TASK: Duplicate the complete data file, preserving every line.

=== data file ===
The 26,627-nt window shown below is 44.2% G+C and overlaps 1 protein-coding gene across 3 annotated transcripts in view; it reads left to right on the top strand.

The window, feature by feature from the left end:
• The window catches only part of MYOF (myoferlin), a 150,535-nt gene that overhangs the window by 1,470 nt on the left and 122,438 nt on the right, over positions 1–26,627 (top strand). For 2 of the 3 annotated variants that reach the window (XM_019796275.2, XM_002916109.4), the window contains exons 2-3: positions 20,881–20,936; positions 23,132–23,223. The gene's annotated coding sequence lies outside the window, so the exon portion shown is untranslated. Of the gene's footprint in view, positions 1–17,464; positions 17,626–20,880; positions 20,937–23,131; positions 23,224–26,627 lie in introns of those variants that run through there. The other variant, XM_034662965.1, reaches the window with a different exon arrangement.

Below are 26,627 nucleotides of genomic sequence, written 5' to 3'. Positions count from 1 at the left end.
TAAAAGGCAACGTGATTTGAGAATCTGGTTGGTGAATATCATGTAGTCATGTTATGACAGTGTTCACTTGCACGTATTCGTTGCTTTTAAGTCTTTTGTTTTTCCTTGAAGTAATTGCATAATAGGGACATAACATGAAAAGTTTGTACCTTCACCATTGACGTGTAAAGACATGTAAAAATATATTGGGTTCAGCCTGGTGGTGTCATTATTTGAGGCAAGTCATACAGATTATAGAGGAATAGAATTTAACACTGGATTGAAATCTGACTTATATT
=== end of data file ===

The 26,627-nt window shown below is 44.2% G+C and overlaps 1 protein-coding gene across 3 annotated transcripts in view; it reads left to right on the top strand.

The window, feature by feature from the left end:
• The window catches only part of MYOF (myoferlin), a 150,535-nt gene that overhangs the window by 1,470 nt on the left and 122,438 nt on the right, over positions 1–26,627 (top strand). For 2 of the 3 annotated variants that reach the window (XM_019796275.2, XM_002916109.4), the window contains exons 2-3: positions 20,881–20,936; positions 23,132–23,223. The gene's annotated coding sequence lies outside the window, so the exon portion shown is untranslated. Of the gene's footprint in view, positions 1–17,464; positions 17,626–20,880; positions 20,937–23,131; positions 23,224–26,627 lie in introns of those variants that run through there. The other variant, XM_034662965.1, reaches the window with a different exon arrangement.

Below are 26,627 nucleotides of genomic sequence, written 5' to 3'. Positions count from 1 at the left end.
TAAAAGGCAACGTGATTTGAGAATCTGGTTGGTGAATATCATGTAGTCATGTTATGACAGTGTTCACTTGCACGTATTCGTTGCTTTTAAGTCTTTTGTTTTTCCTTGAAGTAATTGCATAATAGGGACATAACATGAAAAGTTTGTACCTTCACCATTGACGTGTAAAGACATGTAAAAATATATTGGGTTCAGCCTGGTGGTGTCATTATTTGAGGCAAGTCATACAGATTATAGAGGAATAGAATTTAACACTGGATTGAAATCTGACTTATATT